6. Police Say Lone Gunman Killed Three Baton Rouge Officers, Turkey Arrests Its Top Officer at Base Used for ISIS Airstrikes

    Man who fatally shot three Baton Rouge police said to have acted alone. (Washington Post)

    Turkey arrests top military officer at Incirlik Air Base, where U.S. jets are stationed. (LA Times)

    Trump introduces VP pick Pence, takes aim at Hillary Clinton. (Fox News)

    Police arrest brother in killing of Pakistani celeb who posted cleric selfie. (BBC)

    Brazil beefs up Olympic security in wake of truck attack in France. (France 24)

    Swede Henrik Stenson wins British Open — his first major golf title. (ESPN) 


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    A Guide to Millennial Behavior This Week

    So that’s what Americans are doing with their time. Within three days of its release, “Pokemon Go” had more users than Twitter and, in its first week, easily became the most popular mobile game in American history. As a parent who watched his child spend virtually his entire allowance on Pokemon cards, I guess I should have seen this coming when the card players grew up and acquired smartphones. But who would have thought a game app would provoke official don’t-drive-and-play warnings — or help catch cheating boyfriends?!

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    New Evidence on Race and Police Bias

    Even the author was surprised. As Americans grapple with the deaths of two African-Americans in police shootings in Louisiana and Minnesota, and the Dallas ambush that killed five police officers and wounded seven, a new study by Harvard professor Roland G. Fryer Jr. finds some racial bias in police treatment of Black citizens — but “no racial differences” in police shootings. Fryer, who is Black, called his findings “the most surprising result of my career.” Meanwhile, in a speech at Hillsdale College, the Manhattan Institute’s Heather Mac Donald argues that “no government agency [is] more dedicated to the ideas that black lives matter than the police.”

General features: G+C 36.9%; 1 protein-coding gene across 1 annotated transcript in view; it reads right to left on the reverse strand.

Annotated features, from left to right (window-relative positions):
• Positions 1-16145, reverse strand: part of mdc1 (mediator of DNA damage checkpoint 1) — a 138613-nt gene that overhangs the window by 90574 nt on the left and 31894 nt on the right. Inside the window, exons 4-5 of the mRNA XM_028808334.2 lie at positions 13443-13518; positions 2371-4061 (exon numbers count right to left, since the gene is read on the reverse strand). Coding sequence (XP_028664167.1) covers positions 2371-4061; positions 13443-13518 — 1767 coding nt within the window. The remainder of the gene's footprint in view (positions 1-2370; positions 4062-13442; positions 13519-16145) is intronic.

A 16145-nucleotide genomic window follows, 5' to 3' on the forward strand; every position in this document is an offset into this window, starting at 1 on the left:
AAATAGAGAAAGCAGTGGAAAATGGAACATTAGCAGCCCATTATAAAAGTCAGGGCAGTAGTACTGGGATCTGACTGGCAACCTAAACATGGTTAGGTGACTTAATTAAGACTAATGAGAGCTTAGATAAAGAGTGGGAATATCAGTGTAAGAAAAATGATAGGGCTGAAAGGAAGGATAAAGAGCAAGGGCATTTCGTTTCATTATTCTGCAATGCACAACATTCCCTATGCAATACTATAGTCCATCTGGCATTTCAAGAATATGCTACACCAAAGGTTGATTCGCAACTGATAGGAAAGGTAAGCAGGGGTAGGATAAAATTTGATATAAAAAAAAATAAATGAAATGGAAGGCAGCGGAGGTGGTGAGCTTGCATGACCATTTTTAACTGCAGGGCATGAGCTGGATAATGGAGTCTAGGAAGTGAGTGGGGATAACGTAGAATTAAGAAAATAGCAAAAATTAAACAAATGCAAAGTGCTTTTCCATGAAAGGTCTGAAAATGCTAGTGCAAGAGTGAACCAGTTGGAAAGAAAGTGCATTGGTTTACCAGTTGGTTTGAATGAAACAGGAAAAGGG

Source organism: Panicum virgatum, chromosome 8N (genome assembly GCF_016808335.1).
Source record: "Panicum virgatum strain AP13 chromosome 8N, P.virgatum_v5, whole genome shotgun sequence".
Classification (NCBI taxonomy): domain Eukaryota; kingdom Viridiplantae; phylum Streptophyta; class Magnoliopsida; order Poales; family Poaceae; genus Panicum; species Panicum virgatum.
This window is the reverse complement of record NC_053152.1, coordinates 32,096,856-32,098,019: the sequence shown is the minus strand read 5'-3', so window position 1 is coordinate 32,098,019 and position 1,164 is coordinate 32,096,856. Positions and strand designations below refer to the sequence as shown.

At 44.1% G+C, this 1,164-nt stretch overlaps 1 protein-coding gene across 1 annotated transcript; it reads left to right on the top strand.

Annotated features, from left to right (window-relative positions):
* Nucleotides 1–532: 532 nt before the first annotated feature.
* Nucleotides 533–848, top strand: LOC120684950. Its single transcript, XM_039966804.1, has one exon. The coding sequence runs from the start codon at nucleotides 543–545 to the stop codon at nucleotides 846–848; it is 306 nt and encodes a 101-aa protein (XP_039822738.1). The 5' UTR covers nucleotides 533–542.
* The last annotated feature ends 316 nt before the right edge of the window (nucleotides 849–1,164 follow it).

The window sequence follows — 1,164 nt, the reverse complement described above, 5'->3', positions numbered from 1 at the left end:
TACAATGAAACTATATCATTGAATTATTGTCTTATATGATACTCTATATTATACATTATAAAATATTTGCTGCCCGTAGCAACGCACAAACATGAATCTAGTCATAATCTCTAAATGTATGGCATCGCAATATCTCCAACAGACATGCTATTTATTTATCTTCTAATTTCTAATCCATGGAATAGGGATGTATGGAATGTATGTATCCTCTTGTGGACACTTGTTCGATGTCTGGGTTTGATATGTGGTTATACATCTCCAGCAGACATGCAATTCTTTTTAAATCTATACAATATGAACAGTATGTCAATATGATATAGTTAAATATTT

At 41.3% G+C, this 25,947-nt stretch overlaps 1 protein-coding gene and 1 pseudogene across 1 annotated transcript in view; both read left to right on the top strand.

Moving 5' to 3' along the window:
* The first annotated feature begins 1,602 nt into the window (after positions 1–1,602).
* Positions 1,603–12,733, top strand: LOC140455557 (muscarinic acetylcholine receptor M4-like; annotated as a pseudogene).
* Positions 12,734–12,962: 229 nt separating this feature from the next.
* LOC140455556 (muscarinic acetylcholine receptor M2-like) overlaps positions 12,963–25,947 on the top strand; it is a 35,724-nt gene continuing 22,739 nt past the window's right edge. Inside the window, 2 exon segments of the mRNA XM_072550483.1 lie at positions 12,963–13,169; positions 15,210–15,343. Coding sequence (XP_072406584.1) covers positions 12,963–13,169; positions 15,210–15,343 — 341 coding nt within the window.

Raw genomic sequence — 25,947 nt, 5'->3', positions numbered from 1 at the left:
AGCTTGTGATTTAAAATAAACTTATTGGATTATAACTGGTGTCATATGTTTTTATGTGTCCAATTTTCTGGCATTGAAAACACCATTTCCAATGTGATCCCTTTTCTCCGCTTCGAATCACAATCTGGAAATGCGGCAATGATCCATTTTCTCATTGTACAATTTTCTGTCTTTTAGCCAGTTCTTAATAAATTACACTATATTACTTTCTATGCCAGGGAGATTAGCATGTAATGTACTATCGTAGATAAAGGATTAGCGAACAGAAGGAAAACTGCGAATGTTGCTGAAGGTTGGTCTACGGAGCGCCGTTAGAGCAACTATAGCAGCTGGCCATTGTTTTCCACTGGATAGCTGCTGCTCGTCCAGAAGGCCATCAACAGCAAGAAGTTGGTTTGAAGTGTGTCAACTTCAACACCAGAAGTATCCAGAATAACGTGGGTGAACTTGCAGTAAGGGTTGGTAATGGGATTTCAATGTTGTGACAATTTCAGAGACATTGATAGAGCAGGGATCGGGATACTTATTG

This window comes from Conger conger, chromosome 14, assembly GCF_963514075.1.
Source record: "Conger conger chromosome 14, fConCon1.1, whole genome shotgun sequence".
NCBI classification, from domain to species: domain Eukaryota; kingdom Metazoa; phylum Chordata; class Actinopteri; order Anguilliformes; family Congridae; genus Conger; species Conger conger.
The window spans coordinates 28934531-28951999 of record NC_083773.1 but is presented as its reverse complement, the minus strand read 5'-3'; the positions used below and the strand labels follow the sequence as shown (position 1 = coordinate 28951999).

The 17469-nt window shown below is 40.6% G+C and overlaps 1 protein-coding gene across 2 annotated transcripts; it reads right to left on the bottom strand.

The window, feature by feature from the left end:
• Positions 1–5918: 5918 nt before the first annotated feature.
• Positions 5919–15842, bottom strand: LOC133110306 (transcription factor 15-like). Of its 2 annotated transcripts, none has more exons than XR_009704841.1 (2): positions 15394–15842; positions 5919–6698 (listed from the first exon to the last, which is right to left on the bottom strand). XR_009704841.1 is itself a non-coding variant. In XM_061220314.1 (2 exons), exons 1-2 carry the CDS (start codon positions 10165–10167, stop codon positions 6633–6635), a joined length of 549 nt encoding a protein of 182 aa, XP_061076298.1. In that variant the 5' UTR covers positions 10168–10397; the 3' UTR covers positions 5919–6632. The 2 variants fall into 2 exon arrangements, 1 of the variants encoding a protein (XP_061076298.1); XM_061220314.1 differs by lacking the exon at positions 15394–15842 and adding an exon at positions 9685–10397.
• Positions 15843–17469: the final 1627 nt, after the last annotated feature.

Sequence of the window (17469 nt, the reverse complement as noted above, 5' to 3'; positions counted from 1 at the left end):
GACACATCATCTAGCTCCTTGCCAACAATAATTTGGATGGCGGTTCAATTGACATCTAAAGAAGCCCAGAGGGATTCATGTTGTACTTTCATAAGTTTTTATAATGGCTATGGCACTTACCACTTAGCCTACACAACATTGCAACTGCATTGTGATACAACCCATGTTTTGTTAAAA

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    Show Me the Showtime Money!

    Time to Occupy Hollywood. The world’s top 100 entertainers and athletes made a total of $5.1 billion last year — more than the combined GDPs of Belize, Gambia and Bhutan. Number-one earner Taylor Swift’s $170 million is nearly 50 percent more than the combined earnings of the CEOs of America’s six largest banks. The Martian was good, but Matt Damon’s $55 million is more than the pay of the CEOs of Exxon and AT&T, combined. Diddy got $62 million, Justin Bieber $56 million and Kim Kardashian $51 million, up to twice as much as the CEOs of GE, Merck and Dow. So where’s the outrage over truly unrequited wealth?

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    A Headache for the Next President

    America’s medical bills are going through the roof. Though the Affordable Care Act was supposed to contain it, health care spending is rising faster than inflation or GDP, according to a new Department of Health and Human Services report. Spending now averages more than $10,000 a year for each American — man, woman and child — and will accelerate over the next decade. This will put enormous pressure on federal and state budgets, which are expected to pick up a growing share of expenses. In addition, Medicare’s actuaries warn its hospital trust fund will run out of money in 2028.